Parenting and context also influence each other over time. Repeated instances of harsh physical discipline and coercive exchanges between parent and child may well be aversive to all parties involved. One impact of this conflict might be that parents and children learn to avoid such emotionally painful interchanges. Children might reduce the frequency of conflicts by learning to become secretive about their misbehavior. Parents might learn to monitor their child’s misbehavior a bit more casually or to create a context in which they learn about their child’s misbehavior less frequently, again as a way to avoid painful conflict. They might allow the child to roam freely outside after school, or they might ask fewer questions of the child, not out of a lack of interest but rather out of a desire to avoid conflict. In this way, initial parent–child coercive interchanges can grow into a later pattern of secrecy, lack of monitoring, and lack of communication (Crouter & Head, 2002). These later patterns might have an additional enormous impact on child outcomes.
Antisocial development consists of thousands of trials in which dispositions, contexts, and life experiences reciprocally influence each other across time, canalizing pathways toward or away from chronic conduct-problem outcomes. The behavior of marginally deviant children can become more problematic through repeated interactive exchanges with teachers who contrast their behavior with that of others rather than assimilating it (Caprara et al., 2002; Caprara & Zimbardo, 1996). Negative social feedback tends to amplify rather than mute differences among children (Zimbardo, LaBerge, & Butler, 1993). Even though these trials occur at every life point, the onset of puberty and adolescence is a particularly important switchpoint in antisocial development, because it brings so many abrupt changes for children. These changes take place in biological dispositions (especially hormonal development), sociocultural context (in school placement and access to broader neighborhood influences), and life experiences (with parents, peers, and social institutions).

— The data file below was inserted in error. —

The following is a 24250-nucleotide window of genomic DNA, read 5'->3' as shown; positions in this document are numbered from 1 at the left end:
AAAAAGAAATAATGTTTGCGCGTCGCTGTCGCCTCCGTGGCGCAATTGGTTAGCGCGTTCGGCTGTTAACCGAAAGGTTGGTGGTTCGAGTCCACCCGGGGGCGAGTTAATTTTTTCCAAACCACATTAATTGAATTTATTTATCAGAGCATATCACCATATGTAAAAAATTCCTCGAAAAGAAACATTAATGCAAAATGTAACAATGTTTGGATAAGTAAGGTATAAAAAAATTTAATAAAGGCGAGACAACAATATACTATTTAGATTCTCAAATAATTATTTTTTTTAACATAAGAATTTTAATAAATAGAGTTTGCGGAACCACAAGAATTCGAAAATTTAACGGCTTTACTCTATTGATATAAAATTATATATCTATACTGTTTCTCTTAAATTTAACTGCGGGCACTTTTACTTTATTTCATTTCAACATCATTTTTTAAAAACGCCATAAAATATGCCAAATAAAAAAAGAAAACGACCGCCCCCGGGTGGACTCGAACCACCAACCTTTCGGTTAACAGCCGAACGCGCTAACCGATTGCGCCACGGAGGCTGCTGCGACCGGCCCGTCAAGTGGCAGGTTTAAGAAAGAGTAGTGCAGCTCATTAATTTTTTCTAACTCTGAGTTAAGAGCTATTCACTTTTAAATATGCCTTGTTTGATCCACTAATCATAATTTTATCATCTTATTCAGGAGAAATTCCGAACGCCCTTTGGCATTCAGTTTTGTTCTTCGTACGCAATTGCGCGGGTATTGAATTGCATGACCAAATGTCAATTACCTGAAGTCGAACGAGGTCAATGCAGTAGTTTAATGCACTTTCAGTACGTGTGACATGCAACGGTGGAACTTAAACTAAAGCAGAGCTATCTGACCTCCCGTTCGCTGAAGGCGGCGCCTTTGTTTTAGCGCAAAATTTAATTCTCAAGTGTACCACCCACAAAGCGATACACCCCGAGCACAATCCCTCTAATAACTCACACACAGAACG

Developmental sensitivity requires that we appreciate that different parenting behaviors are important at different eras in a child’s life. In the same way that the orthogenetic principle propounded by Werner (1948) suggests that child development moves toward increasing differentiation and specialization, so, too, parenting must become more differentiated and specialized across development. In toddlerhood, consistent but nonviolent discipline responses to child misbehaviors are crucial to social development (Campbell, 1997), whereas when a child reaches elementary school, knowing a child’s whereabouts and supervising a child’s after-school activities become important parenting tasks (Pettit, Laird, et al., 1997). In middle school, setting and keeping curfew limits and knowing a child’s peer group and school performance become increasingly important in protecting a child from antisocial development (J. Snyder, Dishion, & Patterson, 1986).